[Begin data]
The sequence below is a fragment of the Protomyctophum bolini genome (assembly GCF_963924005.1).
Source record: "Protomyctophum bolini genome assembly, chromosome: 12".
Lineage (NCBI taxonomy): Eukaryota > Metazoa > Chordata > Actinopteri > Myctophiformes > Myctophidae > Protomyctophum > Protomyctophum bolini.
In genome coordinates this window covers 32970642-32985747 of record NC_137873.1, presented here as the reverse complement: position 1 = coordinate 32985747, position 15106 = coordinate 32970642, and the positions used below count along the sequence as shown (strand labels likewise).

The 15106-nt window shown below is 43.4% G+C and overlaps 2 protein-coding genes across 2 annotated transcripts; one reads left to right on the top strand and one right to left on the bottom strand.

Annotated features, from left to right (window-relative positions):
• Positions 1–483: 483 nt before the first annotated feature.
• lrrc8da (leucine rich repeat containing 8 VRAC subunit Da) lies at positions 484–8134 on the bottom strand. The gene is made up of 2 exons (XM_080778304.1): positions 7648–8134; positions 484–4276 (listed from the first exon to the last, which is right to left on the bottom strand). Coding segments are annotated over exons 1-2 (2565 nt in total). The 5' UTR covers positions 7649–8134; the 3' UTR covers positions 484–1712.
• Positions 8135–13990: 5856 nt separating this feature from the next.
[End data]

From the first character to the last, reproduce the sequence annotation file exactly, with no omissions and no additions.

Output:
The sequence below is a fragment of the Protomyctophum bolini genome (assembly GCF_963924005.1).
Source record: "Protomyctophum bolini genome assembly, chromosome: 12".
Lineage (NCBI taxonomy): Eukaryota > Metazoa > Chordata > Actinopteri > Myctophiformes > Myctophidae > Protomyctophum > Protomyctophum bolini.
In genome coordinates this window covers 32970642-32985747 of record NC_137873.1, presented here as the reverse complement: position 1 = coordinate 32985747, position 15106 = coordinate 32970642, and the positions used below count along the sequence as shown (strand labels likewise).

The 15106-nt window shown below is 43.4% G+C and overlaps 2 protein-coding genes across 2 annotated transcripts; one reads left to right on the top strand and one right to left on the bottom strand.

Annotated features, from left to right (window-relative positions):
• Positions 1–483: 483 nt before the first annotated feature.
• lrrc8da (leucine rich repeat containing 8 VRAC subunit Da) lies at positions 484–8134 on the bottom strand. The gene is made up of 2 exons (XM_080778304.1): positions 7648–8134; positions 484–4276 (listed from the first exon to the last, which is right to left on the bottom strand). Coding segments are annotated over exons 1-2 (2565 nt in total). The 5' UTR covers positions 7649–8134; the 3' UTR covers positions 484–1712.
• Positions 8135–13990: 5856 nt separating this feature from the next.